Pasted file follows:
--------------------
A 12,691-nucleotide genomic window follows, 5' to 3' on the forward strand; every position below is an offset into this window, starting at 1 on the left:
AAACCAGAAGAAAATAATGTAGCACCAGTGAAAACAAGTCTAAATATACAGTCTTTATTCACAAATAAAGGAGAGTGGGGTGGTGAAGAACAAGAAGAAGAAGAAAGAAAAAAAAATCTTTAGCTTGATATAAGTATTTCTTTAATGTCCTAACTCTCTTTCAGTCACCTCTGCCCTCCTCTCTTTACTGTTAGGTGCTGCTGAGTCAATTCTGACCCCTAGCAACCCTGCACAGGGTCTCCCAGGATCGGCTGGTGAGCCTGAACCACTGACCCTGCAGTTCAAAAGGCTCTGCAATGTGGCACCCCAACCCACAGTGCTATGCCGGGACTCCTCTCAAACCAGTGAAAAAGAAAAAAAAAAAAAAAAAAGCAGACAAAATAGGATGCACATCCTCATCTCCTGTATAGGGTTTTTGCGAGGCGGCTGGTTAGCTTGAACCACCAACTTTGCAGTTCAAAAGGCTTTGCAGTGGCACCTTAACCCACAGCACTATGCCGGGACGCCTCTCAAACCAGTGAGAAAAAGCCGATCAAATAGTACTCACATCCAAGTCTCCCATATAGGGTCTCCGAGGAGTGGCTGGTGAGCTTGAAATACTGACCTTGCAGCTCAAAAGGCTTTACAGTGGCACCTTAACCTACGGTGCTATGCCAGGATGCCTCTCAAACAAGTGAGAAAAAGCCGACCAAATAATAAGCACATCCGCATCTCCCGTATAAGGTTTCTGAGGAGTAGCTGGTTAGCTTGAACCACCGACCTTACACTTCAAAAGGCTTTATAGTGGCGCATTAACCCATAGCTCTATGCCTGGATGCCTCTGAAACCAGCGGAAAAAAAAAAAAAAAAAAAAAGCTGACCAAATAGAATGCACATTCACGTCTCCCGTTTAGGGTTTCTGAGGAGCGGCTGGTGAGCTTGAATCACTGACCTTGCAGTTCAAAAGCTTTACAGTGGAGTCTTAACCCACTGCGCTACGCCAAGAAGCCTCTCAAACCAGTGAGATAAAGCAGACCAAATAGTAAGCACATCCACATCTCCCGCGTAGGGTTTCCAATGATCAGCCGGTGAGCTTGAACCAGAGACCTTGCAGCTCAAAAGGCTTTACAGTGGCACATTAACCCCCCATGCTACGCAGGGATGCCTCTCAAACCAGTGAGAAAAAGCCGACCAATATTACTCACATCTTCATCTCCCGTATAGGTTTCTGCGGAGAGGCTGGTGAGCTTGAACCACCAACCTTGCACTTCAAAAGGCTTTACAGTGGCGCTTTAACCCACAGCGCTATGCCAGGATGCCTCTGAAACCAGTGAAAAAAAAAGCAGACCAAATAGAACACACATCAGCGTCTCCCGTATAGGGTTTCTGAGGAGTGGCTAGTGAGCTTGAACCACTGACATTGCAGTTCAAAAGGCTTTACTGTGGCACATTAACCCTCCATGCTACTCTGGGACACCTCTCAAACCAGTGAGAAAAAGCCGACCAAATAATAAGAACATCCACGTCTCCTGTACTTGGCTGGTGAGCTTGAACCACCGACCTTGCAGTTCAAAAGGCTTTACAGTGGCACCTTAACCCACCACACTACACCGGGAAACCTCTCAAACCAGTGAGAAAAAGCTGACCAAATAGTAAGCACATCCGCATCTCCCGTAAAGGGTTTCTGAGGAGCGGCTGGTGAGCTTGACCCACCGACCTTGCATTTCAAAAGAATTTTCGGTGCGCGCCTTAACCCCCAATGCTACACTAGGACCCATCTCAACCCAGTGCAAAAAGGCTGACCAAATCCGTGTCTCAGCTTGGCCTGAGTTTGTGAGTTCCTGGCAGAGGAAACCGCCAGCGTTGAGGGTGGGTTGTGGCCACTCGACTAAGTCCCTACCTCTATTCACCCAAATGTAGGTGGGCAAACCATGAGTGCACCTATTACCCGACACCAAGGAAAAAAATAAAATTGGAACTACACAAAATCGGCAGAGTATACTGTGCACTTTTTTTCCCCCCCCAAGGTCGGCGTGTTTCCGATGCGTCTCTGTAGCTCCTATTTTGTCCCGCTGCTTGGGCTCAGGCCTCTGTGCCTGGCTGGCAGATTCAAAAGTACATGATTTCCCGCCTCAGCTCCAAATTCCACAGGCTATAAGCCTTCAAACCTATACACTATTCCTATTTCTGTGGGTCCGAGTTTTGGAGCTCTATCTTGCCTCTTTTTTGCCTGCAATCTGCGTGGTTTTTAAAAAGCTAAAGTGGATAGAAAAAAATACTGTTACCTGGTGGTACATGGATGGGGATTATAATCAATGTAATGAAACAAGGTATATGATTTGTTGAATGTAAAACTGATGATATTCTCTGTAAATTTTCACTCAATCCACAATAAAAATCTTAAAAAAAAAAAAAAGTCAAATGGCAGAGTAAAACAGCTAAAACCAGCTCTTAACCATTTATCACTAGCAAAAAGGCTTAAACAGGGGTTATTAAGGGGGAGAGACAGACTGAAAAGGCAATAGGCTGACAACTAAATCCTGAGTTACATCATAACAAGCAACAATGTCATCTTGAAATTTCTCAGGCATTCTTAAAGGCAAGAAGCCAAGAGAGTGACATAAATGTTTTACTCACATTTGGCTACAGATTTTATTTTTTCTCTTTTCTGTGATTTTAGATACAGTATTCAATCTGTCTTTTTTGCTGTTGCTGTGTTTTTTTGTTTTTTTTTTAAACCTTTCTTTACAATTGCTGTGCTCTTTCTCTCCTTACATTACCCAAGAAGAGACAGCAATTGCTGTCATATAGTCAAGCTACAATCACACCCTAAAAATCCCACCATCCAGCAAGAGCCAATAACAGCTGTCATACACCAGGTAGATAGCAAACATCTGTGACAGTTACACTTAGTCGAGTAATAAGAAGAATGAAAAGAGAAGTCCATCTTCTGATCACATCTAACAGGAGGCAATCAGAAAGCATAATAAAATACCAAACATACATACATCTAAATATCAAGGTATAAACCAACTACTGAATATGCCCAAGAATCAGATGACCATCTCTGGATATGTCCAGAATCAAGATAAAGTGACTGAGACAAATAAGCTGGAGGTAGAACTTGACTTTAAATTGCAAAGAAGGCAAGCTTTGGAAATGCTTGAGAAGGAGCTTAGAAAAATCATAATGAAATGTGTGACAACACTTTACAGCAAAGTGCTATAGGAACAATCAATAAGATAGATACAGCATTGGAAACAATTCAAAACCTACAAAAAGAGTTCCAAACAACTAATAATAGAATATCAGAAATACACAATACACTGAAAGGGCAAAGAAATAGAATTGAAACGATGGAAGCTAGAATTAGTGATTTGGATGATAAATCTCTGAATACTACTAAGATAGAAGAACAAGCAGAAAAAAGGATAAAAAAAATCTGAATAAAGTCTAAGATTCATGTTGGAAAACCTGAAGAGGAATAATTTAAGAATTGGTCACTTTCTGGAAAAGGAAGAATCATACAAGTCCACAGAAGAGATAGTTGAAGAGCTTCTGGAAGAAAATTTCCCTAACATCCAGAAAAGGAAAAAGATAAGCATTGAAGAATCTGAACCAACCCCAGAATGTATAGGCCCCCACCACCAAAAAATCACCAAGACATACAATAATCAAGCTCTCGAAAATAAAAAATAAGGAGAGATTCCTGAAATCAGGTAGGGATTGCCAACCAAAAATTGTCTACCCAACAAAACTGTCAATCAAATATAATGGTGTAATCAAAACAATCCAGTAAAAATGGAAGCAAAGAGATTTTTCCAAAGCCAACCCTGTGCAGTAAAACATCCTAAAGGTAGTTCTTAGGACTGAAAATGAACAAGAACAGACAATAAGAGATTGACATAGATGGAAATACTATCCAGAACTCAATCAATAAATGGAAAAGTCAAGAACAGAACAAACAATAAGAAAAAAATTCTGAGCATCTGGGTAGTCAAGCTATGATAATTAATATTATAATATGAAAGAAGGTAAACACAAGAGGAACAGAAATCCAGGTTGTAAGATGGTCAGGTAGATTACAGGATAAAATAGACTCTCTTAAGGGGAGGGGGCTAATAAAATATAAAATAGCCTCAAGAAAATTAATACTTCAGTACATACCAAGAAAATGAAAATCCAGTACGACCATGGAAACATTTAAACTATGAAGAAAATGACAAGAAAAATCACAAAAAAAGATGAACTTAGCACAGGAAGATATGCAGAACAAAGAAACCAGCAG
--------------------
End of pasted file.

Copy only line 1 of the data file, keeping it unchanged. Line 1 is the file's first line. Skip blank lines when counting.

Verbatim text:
A 12,691-nucleotide genomic window follows, 5' to 3' on the forward strand; every position below is an offset into this window, starting at 1 on the left: